The other day an article appeared in the New York Times about ethnic jokes in Dagestan. I am not sure how accurate a portrayal this was of life in Dagestan but some of the jokes were very funny.
An Avar is driving through Makhachkala with a Lakh in the passenger seat. Spotting a red light, he pumps the accelerator and speeds through it. “You just ran a red light!” the Lakh says. “Avars don’t stop for red lights,” the Avar explains, and speeds through another. In a few minutes, they come to a green light, and the Avar stops. “Why did you
stop?” the Lakh asks. “You can’t be too careful,” his friend says, “an Avar might be coming the other way.”
And this anecdote:
One anecdote has a guy approaching his neighbor Gitya, an Avar. He says, “Gitya, I heard a great joke the other day, but it’s about Avars. I don’t want to offend you, so I’ll tell it about Azeris.” He tells the joke, and Gitya laughs so hard that tears stream down his face. “Man,” Gitya gasps, catching his breath. “Those Azeris sure are idiots!”
I was also intrigued by the mention of a place called Tsovkra “the village of tight-rope walkers”. (I wonder how people cross the street).
One of the authorities on Dagestani humour is quoted is a “Mr. Magomedkhanov, whose scholarly works include “Tattoed Mountain Women and Spoon Boxes of Dagestan”.
I have since learnt that there are complex connections between mountain women’s tattoos and the decorations on spoonboxes, but at first sight it seemed like an interestingly disjointed title, which made me think of trying to write “Bears and Cafeterias of the Himalayas” or “Hair driers and Porfolio Management”, so I searched for it and I landed on its page on Amazon.co.uk. It was there that I came across a tribe of books I hadn’t previously suspected the existence of: on Amazon pages there is a line entitled “Customers who bought this item also bought“, and the books shown included:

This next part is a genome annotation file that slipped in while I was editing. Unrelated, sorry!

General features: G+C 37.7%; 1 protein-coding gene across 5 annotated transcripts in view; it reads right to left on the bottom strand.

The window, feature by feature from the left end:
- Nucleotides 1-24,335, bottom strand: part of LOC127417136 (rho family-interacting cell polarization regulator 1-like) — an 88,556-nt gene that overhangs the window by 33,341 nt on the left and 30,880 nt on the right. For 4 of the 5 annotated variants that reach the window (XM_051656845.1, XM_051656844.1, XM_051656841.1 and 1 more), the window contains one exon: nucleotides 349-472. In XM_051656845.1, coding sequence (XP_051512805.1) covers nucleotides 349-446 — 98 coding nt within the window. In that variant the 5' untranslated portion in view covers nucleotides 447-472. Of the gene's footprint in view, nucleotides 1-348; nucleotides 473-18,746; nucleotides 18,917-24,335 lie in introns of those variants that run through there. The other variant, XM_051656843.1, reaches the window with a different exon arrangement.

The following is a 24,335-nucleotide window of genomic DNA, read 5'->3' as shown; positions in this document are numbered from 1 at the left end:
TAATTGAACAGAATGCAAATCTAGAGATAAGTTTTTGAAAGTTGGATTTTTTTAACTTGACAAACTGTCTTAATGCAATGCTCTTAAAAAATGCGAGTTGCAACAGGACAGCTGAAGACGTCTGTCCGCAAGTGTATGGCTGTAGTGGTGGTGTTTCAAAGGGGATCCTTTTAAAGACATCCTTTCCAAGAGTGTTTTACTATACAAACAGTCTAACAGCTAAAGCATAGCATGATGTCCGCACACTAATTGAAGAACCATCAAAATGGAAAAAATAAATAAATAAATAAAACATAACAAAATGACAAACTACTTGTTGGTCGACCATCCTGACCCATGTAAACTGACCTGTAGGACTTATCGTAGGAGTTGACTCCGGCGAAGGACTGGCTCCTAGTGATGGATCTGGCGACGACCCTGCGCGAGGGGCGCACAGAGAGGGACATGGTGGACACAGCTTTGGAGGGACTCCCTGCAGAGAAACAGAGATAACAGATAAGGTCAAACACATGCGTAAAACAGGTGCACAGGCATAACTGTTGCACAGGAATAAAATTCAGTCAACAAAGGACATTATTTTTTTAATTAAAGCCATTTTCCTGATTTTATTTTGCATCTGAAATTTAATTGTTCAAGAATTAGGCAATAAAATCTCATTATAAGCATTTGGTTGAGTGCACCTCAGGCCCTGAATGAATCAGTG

which has the following product information:
Despite the ubiquity of stray shopping carts, little effort has been made to comprehend the complex relationship between cart and landscape. This is, in no small part, due to the fact that we have until now lacked a formalised language to describe these wayward carts in systematic detail. That is, until now. In “The Stray Shopping Carts of
Eastern North America: A Guide to Field Identification”, a layperson is able to identify and classify their own cart spottings based on the situation in which they were found. In five handy chapters, Montague leads the reader through his identification system, covering such bucolically littered locations as the Niagara River Gorge (where many a cart has been pushed to its untimely death) and mundane sites that look suspiciously like a suburb near you.
Taking another step into the jungle, people who bought “Stray Shopping Carts” also bought:
and a far-sighted publication entitled:
Now that I have pointed the way, you can conduct your own explorations in this hitherto little-known Amazon territory. I myself have a big order to make.